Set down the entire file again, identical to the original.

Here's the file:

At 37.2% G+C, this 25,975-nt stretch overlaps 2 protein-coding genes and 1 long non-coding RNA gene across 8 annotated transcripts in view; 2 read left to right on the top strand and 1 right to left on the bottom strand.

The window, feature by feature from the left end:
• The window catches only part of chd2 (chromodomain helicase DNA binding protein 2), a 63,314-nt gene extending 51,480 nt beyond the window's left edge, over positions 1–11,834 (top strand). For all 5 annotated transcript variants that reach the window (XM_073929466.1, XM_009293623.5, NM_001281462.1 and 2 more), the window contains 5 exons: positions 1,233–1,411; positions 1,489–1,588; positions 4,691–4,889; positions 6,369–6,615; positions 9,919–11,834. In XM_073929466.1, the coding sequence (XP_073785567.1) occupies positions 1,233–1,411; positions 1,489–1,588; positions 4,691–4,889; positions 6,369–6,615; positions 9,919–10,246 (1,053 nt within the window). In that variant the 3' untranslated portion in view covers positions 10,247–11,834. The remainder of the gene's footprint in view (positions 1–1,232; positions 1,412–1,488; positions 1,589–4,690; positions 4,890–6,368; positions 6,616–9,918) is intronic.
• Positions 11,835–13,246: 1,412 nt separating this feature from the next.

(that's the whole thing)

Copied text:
At 37.2% G+C, this 25,975-nt stretch overlaps 2 protein-coding genes and 1 long non-coding RNA gene across 8 annotated transcripts in view; 2 read left to right on the top strand and 1 right to left on the bottom strand.

The window, feature by feature from the left end:
• The window catches only part of chd2 (chromodomain helicase DNA binding protein 2), a 63,314-nt gene extending 51,480 nt beyond the window's left edge, over positions 1–11,834 (top strand). For all 5 annotated transcript variants that reach the window (XM_073929466.1, XM_009293623.5, NM_001281462.1 and 2 more), the window contains 5 exons: positions 1,233–1,411; positions 1,489–1,588; positions 4,691–4,889; positions 6,369–6,615; positions 9,919–11,834. In XM_073929466.1, the coding sequence (XP_073785567.1) occupies positions 1,233–1,411; positions 1,489–1,588; positions 4,691–4,889; positions 6,369–6,615; positions 9,919–10,246 (1,053 nt within the window). In that variant the 3' untranslated portion in view covers positions 10,247–11,834. The remainder of the gene's footprint in view (positions 1–1,232; positions 1,412–1,488; positions 1,589–4,690; positions 4,890–6,368; positions 6,616–9,918) is intronic.
• Positions 11,835–13,246: 1,412 nt separating this feature from the next.